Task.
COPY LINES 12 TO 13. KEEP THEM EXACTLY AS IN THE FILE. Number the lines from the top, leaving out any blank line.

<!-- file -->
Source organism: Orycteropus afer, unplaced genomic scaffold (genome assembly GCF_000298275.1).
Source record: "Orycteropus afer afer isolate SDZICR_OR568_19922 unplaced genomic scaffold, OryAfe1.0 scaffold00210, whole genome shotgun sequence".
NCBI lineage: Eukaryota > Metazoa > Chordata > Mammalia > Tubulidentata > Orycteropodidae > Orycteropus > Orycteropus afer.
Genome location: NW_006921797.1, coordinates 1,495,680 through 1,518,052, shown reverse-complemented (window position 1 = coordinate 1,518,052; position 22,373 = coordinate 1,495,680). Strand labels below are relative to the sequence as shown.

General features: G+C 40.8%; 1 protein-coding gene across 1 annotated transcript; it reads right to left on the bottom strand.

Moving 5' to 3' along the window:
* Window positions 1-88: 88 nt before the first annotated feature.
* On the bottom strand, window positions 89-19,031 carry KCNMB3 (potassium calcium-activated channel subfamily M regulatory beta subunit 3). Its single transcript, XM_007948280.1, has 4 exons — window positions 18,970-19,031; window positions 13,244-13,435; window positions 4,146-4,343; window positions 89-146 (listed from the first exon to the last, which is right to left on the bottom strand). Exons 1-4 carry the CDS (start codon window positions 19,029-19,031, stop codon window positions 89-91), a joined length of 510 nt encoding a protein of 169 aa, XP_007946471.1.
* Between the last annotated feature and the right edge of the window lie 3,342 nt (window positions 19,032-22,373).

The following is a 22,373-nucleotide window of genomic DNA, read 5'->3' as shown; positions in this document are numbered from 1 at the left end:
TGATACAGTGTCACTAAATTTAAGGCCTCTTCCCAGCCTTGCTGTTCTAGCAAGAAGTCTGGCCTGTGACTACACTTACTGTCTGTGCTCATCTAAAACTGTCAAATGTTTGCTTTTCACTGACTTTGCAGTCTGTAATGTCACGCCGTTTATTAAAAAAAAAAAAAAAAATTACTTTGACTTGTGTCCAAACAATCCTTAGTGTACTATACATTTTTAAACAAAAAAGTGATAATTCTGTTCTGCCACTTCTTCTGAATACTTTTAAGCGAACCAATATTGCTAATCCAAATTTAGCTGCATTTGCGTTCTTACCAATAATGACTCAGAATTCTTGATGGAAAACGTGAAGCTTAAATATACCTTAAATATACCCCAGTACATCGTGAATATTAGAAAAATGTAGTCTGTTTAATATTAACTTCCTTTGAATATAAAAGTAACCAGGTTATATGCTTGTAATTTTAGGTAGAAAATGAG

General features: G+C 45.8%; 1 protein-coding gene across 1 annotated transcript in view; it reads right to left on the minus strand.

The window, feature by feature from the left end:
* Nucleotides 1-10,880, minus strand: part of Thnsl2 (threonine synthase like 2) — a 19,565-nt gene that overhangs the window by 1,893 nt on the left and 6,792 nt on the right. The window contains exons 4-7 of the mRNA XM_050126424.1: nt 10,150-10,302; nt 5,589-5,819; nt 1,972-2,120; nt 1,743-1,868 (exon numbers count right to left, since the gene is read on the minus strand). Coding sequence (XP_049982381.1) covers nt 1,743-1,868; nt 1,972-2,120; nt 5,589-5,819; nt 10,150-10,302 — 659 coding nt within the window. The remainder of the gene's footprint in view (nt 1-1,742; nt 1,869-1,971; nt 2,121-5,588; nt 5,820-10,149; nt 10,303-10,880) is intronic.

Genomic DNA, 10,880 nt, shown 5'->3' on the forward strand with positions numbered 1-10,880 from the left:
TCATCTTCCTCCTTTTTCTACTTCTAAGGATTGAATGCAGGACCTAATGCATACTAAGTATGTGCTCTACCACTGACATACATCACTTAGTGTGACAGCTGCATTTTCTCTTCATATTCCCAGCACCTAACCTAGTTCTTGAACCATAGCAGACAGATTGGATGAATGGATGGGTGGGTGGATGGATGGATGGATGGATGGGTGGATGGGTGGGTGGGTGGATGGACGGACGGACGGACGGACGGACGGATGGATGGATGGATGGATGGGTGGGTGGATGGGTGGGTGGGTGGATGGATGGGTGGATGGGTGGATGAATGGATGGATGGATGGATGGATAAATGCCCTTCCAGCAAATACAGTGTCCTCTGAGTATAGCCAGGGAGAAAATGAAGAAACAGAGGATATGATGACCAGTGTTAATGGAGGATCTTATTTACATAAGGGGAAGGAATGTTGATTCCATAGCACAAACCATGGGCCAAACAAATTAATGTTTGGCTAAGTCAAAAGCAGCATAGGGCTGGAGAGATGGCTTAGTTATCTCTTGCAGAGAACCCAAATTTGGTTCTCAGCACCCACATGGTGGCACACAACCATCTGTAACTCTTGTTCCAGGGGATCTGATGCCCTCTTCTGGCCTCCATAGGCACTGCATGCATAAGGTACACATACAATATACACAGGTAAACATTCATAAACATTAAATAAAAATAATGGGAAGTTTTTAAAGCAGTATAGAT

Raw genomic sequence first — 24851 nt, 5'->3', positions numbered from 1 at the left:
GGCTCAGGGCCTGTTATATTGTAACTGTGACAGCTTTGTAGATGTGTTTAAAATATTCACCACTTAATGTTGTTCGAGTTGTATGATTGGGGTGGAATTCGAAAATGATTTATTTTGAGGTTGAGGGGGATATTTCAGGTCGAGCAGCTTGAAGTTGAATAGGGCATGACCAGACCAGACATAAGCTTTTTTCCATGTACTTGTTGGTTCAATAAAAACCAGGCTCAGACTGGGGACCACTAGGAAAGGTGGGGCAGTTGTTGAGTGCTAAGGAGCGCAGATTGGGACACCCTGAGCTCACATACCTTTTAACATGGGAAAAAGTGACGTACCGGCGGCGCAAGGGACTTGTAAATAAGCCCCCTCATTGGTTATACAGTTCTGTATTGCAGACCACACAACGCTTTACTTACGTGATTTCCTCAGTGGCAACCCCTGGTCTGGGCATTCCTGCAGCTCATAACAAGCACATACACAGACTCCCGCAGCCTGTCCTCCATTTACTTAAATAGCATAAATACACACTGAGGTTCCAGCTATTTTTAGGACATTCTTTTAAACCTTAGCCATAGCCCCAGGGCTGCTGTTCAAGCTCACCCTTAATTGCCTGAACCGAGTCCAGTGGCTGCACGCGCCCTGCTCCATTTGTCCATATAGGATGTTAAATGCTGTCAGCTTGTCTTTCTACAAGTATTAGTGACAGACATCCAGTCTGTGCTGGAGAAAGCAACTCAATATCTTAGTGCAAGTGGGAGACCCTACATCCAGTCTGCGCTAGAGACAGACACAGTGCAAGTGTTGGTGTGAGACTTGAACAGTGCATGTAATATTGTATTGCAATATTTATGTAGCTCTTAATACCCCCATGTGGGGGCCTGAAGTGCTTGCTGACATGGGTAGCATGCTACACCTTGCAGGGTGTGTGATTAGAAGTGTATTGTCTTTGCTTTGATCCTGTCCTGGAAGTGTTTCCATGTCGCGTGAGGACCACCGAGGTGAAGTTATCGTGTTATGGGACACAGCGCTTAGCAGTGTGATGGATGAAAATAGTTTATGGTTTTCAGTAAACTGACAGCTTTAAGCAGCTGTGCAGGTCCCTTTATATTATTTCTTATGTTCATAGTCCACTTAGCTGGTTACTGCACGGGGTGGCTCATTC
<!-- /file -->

General features: G+C 45.8%; 1 protein-coding gene across 1 annotated transcript in view; it reads right to left on the minus strand.

The window, feature by feature from the left end: